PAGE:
With annual reporting season underway, C-suite executives wake to another day and another data breach. Target, Michael’s, Snapchat, Facebook, Twitter, Adobe — the list goes on and on. By now, all companies should appreciate that, notwithstanding the most robust and sophisticated network security, any company is a vulnerable next “Target” for a serious cybersecurity incident. Consequences typically include negative publicity, reputational damage that hurts customer and investor confidence, lost market capitalization, claims and legal disputes, regulatory investigations — and falling stock prices. In the wake of its high-profile data breach, Target’s directors and officers were hit on Jan. 29, 2014, with a shareholder derivative action alleging that “Target shares were trading above $63.50 on Dec. 18, 2013, before the news of the data breach and have fallen over 10.5% to $57.60” and that “Target … has suffered considerable damage from breach.”1

In view of the recent high-profile data breaches, and the pervasiveness of cybersecurity incidents in general, companies are well-advised to consider whether their current cybersecurity risk factor disclosures are adequate. Proper attention to cybersecurity risk factor disclosures may assist a company in avoiding a Securities and Exchange Commission (SEC) comment letter. Even more importantly, proper attention to cybersecurity risk factor disclosures may decrease the likelihood that a company will face securities class action litigation and shareholder derivative litigation in the wake of a cybersecurity incident that hurts the company’s stock price — or, at a minimum, may mitigate a company’s potential exposure in the event of such litigation.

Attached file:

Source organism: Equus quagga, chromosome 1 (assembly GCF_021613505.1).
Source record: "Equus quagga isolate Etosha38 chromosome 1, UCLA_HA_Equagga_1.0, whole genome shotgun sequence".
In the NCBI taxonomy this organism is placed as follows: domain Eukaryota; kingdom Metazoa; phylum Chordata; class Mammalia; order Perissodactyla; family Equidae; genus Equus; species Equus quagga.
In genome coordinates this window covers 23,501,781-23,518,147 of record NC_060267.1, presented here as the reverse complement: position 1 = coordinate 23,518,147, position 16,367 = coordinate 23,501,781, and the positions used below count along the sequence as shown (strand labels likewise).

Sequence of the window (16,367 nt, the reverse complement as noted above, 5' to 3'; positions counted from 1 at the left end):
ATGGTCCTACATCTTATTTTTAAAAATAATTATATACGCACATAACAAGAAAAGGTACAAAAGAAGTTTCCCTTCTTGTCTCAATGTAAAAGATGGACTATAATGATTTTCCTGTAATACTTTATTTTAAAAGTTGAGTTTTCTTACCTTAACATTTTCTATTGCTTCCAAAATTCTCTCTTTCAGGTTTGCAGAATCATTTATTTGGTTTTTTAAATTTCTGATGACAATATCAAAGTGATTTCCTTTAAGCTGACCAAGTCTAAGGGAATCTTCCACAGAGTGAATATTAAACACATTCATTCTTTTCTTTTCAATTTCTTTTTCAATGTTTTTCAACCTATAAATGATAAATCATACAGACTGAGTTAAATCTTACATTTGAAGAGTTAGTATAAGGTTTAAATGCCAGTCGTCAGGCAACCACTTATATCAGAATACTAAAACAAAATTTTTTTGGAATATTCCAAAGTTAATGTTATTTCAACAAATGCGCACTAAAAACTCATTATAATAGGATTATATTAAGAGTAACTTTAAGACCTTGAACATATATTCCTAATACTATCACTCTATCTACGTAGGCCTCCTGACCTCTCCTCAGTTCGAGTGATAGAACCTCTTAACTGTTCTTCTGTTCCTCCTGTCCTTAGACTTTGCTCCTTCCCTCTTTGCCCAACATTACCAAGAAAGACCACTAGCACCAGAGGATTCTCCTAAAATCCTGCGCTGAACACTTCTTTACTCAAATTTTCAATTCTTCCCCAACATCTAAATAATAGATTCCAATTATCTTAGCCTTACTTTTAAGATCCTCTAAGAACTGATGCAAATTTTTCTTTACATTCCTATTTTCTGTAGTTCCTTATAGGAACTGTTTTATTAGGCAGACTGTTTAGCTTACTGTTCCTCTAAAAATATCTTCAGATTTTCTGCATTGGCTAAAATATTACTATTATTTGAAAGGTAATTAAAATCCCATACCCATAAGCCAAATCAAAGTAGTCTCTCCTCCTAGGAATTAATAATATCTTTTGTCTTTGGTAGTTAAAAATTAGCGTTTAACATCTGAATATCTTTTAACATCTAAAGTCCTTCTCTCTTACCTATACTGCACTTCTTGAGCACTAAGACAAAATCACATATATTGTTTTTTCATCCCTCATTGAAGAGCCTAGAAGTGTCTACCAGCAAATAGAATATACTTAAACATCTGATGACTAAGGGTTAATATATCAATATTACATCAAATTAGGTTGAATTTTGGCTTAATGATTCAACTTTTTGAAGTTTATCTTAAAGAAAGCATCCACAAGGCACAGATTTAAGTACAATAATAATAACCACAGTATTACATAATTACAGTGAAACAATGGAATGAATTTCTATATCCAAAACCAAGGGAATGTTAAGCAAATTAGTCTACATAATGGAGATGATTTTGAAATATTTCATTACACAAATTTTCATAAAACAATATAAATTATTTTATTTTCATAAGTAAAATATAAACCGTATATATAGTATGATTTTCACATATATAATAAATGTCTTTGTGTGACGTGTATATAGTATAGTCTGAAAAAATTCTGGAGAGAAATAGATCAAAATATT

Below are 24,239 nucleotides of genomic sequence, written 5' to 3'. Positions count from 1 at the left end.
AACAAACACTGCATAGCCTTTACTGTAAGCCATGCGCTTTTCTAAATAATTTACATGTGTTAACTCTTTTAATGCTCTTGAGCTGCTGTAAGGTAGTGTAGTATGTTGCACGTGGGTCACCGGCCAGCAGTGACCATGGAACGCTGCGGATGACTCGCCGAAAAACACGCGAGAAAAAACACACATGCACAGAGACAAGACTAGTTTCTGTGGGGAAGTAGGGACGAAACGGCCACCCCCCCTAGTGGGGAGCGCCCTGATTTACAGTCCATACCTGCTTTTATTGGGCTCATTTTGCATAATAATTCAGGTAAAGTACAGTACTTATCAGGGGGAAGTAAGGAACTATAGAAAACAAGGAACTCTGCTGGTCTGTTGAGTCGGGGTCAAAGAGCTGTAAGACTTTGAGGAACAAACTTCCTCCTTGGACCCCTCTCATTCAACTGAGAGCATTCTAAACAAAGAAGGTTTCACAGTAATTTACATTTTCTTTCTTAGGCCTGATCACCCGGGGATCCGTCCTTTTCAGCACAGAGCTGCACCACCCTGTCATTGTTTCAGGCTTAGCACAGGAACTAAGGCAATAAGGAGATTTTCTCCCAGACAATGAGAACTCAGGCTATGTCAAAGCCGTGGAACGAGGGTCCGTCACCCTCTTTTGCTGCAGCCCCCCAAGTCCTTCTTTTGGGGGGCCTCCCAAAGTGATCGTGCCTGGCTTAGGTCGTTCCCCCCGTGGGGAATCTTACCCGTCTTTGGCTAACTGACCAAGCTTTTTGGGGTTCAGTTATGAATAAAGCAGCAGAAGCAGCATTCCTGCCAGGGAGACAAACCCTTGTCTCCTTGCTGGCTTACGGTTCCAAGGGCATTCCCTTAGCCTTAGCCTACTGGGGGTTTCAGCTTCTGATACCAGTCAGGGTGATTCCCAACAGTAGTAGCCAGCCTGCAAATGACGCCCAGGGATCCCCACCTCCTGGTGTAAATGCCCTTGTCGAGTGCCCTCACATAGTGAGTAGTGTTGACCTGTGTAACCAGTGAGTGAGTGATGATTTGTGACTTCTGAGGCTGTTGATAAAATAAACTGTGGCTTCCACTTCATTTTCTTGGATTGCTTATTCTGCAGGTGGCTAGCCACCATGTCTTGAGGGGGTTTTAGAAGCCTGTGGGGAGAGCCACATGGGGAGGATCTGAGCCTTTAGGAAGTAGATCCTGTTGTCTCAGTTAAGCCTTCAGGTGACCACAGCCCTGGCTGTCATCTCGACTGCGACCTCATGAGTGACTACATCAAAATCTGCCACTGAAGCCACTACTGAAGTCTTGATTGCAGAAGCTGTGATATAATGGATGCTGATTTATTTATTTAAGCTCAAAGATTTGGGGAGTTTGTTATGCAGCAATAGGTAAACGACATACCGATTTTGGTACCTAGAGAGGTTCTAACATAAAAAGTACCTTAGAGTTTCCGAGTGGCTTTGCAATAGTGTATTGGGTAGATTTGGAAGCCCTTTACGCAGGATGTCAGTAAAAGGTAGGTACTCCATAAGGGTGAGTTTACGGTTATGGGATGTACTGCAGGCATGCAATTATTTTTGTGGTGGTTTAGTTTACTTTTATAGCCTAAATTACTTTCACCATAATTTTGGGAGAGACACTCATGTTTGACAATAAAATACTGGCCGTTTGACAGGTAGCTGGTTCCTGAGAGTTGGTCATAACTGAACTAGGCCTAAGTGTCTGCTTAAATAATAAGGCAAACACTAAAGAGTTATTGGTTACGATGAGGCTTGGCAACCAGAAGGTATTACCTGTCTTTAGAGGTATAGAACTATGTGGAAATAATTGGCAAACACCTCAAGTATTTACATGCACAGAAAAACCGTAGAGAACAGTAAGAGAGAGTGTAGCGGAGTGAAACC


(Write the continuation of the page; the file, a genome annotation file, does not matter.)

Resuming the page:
The Form 10-Ks that public companies are preparing to file in the coming weeks present a significant opportunity for companies to review and strengthen their cybersecurity risk factor disclosures. Below are five tips that companies may wish to consider in reviewing the adequacy of their existing cybersecurity disclosures:

SEC Disclosure Guidance